What happens when a young chef cooks latkes on live television for the first time?
It’s forty minutes of gut-wrenching anxiety followed by five minutes of adrenaline-infused glory.
Our son, Ben Rubin, was asked by Baltimore’s WBAL TV to appear on its sunrise news program the morning before Chanukah to demonstrate his wide range of latkes and toppings. The chef/owner of AllSpice Hospitality, he believes that latkes should appeal to today’s diverse, food-obsessed Americans, especially its many mixed, blended and multi-ethnic families.
In preparation for the broadcast, Ben set to work preparing a smorgasbord of international toppings, everything from Greek tzatziki to Indian raita, from tart and tangy to hot and spicy.
But here’s the kicker: He insisted on serving every latke fresh and piping hot because a day-old latke is a fat-soaked recipe for indigestion. And that meant making every pancake right there in the studio.
What could go wrong?
6 am Arrival
Following a 45-minute ride in pre-dawn darkness, our chef and his two helpers – dad and wife Luana — arrived at the station and were escorted through the empty newsroom to the holding area outside the studio. Sitting on top of three boxes containing enough food and equipment to cater a bar mitzvah, the troupe contemplated the scene that would unfold when the massive, sound-proof doors parted. Finally, during a break in the live broadcast, the studio opened before us: the green screen for weather to the left, the anchor desk in front us, and to the far right, the countertop that would be transformed into Ben’s TV kitchen. It was a three-ring circus broadcasting live to anyone unfortunate enough to be awake at 6 a.m. on a Sunday morning.
Actually it was a four-ring circus, as we found out soon enough.
6:15 am Creating the Kitchen
While the broadcasters reported about traffic accidents and other tragic fare, chef and company were quietly setting up the kitchen. Out came the frying pan. The food processor. The bowls. The knives. The chopping block. The raw vegetables. The eggs. The bread crumbs. And, of course, the oil. The frying pan was plugged in and the sparks began to fly – literally. It shorted out the extension cord.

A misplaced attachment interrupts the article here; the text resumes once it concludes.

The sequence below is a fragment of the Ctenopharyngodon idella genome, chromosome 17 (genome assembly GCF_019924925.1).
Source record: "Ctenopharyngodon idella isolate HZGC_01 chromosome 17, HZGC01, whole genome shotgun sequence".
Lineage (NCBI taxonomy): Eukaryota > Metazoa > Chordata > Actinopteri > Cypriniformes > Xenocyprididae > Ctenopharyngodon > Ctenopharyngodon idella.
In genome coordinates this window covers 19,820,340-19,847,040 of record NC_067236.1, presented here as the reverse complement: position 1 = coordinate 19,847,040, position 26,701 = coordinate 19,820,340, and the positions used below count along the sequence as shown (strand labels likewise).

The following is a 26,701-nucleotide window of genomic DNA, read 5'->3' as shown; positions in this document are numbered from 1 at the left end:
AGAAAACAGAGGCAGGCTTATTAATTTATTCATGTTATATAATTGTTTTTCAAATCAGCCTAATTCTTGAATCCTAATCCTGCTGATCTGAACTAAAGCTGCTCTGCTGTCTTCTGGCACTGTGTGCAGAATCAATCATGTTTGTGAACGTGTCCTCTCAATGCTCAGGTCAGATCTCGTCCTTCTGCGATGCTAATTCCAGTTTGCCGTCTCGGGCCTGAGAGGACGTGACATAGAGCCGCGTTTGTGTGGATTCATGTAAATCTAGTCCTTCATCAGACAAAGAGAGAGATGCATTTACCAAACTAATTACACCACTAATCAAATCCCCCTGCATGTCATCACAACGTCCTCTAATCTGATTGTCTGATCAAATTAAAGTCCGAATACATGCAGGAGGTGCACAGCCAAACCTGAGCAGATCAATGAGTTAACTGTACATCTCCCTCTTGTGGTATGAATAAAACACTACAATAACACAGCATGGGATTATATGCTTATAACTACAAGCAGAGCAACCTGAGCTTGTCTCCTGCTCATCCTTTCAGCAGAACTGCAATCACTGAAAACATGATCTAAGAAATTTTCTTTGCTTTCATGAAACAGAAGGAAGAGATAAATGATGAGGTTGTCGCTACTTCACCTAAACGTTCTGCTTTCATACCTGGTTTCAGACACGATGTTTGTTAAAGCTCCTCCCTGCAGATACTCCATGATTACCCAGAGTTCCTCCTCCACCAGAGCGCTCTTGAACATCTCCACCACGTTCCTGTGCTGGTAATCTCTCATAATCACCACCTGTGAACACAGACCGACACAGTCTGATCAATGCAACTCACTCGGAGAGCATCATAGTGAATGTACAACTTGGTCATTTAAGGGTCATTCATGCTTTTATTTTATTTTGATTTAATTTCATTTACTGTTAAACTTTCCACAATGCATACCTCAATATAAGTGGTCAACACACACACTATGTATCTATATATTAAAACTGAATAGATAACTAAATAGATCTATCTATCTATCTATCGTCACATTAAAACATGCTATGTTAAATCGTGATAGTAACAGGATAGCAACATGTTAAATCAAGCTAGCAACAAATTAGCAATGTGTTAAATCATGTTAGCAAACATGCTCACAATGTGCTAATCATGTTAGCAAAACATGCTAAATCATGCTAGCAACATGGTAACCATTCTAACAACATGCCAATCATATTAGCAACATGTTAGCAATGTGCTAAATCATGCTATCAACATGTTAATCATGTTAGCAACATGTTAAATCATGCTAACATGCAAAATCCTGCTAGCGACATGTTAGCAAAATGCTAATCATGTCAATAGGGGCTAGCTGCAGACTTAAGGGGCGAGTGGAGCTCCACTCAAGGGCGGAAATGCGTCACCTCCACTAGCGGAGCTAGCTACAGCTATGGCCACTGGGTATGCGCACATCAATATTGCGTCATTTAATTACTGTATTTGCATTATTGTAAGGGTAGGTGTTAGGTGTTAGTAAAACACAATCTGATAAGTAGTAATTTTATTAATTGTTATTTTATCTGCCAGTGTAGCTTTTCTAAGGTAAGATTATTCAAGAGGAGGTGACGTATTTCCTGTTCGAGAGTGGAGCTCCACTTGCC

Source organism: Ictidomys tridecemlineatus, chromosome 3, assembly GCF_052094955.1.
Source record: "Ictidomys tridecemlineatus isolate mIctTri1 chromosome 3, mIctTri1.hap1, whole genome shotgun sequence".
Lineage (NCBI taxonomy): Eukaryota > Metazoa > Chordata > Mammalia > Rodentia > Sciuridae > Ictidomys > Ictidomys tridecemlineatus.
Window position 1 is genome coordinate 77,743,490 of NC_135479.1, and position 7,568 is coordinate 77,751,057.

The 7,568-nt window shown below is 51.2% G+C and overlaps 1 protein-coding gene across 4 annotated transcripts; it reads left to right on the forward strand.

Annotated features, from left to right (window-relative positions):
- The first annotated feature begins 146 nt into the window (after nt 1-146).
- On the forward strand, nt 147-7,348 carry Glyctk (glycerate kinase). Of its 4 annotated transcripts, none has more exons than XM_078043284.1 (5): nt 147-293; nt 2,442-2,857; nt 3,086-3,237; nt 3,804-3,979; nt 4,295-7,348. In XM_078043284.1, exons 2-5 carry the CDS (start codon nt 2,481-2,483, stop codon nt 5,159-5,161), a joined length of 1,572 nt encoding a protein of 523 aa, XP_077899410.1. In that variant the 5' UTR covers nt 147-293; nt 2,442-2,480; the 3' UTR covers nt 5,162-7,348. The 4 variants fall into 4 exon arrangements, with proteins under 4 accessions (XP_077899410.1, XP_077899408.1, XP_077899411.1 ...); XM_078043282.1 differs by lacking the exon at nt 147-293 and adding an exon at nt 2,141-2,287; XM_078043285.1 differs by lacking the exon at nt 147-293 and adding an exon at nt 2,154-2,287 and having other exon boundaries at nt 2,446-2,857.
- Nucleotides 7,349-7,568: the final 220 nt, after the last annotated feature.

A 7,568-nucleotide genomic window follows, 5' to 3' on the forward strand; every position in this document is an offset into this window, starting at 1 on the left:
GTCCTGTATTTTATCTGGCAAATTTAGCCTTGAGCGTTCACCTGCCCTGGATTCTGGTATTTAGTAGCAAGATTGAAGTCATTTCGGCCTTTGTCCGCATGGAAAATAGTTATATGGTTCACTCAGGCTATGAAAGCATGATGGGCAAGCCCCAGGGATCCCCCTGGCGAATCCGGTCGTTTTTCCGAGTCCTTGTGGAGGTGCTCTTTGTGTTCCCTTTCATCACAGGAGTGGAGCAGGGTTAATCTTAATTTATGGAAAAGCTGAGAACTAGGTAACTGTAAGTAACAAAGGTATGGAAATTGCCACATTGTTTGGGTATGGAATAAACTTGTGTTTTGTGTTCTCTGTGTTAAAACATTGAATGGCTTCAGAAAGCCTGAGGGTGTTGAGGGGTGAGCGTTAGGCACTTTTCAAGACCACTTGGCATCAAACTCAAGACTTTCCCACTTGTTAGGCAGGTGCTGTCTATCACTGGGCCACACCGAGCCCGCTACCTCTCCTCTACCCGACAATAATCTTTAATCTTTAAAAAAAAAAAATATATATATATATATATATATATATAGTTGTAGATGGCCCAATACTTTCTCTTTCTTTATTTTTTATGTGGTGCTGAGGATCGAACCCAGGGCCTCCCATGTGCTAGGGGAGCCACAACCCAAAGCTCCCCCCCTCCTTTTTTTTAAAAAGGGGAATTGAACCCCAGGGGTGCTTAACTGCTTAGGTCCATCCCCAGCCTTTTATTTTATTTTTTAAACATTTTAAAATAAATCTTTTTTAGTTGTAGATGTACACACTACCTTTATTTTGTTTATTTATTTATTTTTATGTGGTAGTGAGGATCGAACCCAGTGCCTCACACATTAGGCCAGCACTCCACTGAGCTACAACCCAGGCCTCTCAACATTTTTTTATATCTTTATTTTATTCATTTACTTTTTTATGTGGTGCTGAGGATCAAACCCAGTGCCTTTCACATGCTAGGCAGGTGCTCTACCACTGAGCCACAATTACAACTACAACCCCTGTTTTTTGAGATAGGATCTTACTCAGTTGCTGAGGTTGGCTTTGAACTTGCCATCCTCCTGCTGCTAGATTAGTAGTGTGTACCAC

6:20 The Fourth Ring of the Circus
While the meteorologist shared the good news of an unusual heat wave, an orange-aproned lady from Home Depot set up a Christmas ornament display next to Ben’s ersatz Jewish kitchen. Merry Mickey Mouse, blow-up Darth Kringle, and Fuzzy Puppy, a seven-foot inflatable, would oversee the latke-making. Anchorwoman Jennifer Franciotti was so impressed with her multi-cultural studio that she sent a panoramic photo to her Facebook followers.
6:30 Where’s the Food?
With ten minutes to air time, not a single latke had been cooked. Not the potato latkes. Not the yucca pancakes. Not the ginger and sweet potato fritters. No savory parsnip latkes to be seen. Moroccan carrot fries? Nope.
The last of the veggies needed to be grated in the food processor but, oh yeah, a live broadcast was taking place so it could only run during commercials. We prayed for an ad before airtime.
The oil announced that it was ready to take on the latkes with a loud pop that sent a globule shooting into the air.
Meanwhile, the anchors – decked out in Ravens purple — chatted about that day’s football game. Maybe the latkes would be ready for kickoff.
6:35 The Chef Kicks Into Gear
Suddenly, with no time to spare, Ben’s training at the Culinary Institute of America and his years of experience in high-pressure kitchens around the world turned him into a cooking machine. He had one hand on the food processor and another at the frying pan. Latkes were flying onto the display plate. The studio started to smell like bubbe’s kitchen – if bubbe cooked Cuban potato pancakes.
With oil crackling and hissing just a few feet away, Home Depot Lady extolled the virtues Martha Stewart Christmas ornaments. Blow-up Darth Kringle was unimpressed. He comes from the Dark Side, after all.
6:40 And Ben Goes Live
The robocamera magically turned its unblinking eye toward Ben, and anchorwoman Deborah Weiner – a self-proclaimed Jewish mother – introduced Ben to Baltimore. There was kitchen chemistry going on and, as he continued to cook, they bantered like Burns and Allen.
He: How’s your heat threshold?
She: That’s a personal question. [Pause for effect] Oh you mean spiciness.
As Ben explained that latkes are “a vessel” that can take on the flavors of the toppings around, a second camera panned across his home-made condiments: maple-walnut cream cheese, Greek skordalia, Mexican pico de gallo and more. By the time that Home Depot Lady’s Fuzzy Puppy was fully deflated, the segment was over and it was time to pack up.
In a vote of confidence, the WBAL crew descended on the counter and gobbled up the goodies. It was yucca latkes with raita sauce for breakfast that day.
And then it was back to the news.
View the cooking segment here.